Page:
So we work. The more you have, the more you need, the more you work and plan. This is odd in part because of all the spare time we should have. We don't, after all, have to haul water from the crick. We don't have to kill an antelope for dinner. I can microwave a Lean Cuisine in four minutes and eat it in five. I should have a lot of extra time--more, say, than a cavewoman. And yet I feel I do not. And I think: That cavewoman watching the antelope turn on the spit, she was probably happily daydreaming about how shadows played on the walls of her cave. She had time.
In the essays of both Zeldman and Noonan I hear echoes of Charles Dickens' A Christmas Carol. Zeldman is easy:
'Business!' cried the Ghost, wringing its hands again. 'Mankind was my business. The common welfare was my business; charity, mercy, forbearance, and benevolence, were, all, my business. The dealings of my trade were but a drop of water in the comprehensive ocean of my business!'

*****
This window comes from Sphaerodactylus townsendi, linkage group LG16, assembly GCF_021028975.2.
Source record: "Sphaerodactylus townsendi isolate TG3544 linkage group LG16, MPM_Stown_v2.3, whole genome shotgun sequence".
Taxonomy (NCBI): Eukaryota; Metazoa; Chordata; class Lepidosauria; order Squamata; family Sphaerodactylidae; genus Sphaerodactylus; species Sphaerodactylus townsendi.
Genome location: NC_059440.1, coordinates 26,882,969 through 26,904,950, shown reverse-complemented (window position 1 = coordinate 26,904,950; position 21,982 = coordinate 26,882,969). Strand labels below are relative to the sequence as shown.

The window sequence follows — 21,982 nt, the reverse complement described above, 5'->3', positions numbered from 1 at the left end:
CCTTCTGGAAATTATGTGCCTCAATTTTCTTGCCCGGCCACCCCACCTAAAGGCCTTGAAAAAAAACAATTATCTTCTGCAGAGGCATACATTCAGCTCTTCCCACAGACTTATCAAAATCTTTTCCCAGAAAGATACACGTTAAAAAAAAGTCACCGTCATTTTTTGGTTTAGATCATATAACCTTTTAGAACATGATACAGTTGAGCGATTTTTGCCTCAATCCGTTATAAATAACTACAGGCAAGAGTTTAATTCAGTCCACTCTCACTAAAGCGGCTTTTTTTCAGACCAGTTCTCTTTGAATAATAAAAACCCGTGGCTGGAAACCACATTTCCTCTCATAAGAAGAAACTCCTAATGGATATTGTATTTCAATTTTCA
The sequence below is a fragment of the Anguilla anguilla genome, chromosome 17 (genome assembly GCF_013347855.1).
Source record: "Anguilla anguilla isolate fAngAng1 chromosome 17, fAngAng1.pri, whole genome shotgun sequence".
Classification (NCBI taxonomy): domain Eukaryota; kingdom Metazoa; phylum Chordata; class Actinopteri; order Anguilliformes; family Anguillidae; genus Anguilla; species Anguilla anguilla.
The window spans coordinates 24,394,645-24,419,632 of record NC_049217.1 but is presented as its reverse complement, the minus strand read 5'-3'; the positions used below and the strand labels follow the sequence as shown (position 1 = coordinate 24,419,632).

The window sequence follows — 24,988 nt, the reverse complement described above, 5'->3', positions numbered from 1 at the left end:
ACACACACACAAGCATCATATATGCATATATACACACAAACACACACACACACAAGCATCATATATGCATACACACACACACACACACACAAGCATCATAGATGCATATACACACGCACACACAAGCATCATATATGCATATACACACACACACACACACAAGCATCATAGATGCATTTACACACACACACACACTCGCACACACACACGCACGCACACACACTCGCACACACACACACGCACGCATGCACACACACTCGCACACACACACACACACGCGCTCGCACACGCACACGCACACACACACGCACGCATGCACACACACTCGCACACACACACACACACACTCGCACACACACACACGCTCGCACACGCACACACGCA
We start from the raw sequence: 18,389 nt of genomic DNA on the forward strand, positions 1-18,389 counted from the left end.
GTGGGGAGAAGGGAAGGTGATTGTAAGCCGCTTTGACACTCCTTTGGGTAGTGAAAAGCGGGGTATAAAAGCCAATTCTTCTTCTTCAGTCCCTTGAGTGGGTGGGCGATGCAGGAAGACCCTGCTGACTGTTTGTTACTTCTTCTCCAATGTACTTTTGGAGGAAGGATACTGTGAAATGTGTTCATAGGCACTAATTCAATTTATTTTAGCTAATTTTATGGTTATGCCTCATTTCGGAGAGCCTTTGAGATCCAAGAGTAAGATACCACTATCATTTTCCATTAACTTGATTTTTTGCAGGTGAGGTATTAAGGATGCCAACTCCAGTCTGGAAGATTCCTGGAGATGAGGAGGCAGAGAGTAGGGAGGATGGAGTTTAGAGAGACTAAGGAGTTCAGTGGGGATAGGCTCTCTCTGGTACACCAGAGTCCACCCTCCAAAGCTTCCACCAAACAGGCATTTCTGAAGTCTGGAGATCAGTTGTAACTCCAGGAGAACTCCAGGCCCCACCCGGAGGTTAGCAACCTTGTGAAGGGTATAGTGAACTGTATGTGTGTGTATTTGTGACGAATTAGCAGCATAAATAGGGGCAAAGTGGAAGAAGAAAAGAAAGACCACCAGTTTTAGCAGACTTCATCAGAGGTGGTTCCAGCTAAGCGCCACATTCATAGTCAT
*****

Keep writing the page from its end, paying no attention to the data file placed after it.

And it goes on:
Noonan's connection is, perhaps, obvious only to me. In the final section of her essay, she warns that we will soon have more time, but that how we get it will not be pleasant. She seems to see this as the logical outcome of our engorged affluence in a world of enforced austerity and outright destitution. Is our wealth a factor? I would be more likely to put the blame on our obstinate ignorance, our satisfied self-centeredness, and our blindness to the effects of our own unbalanced way of life.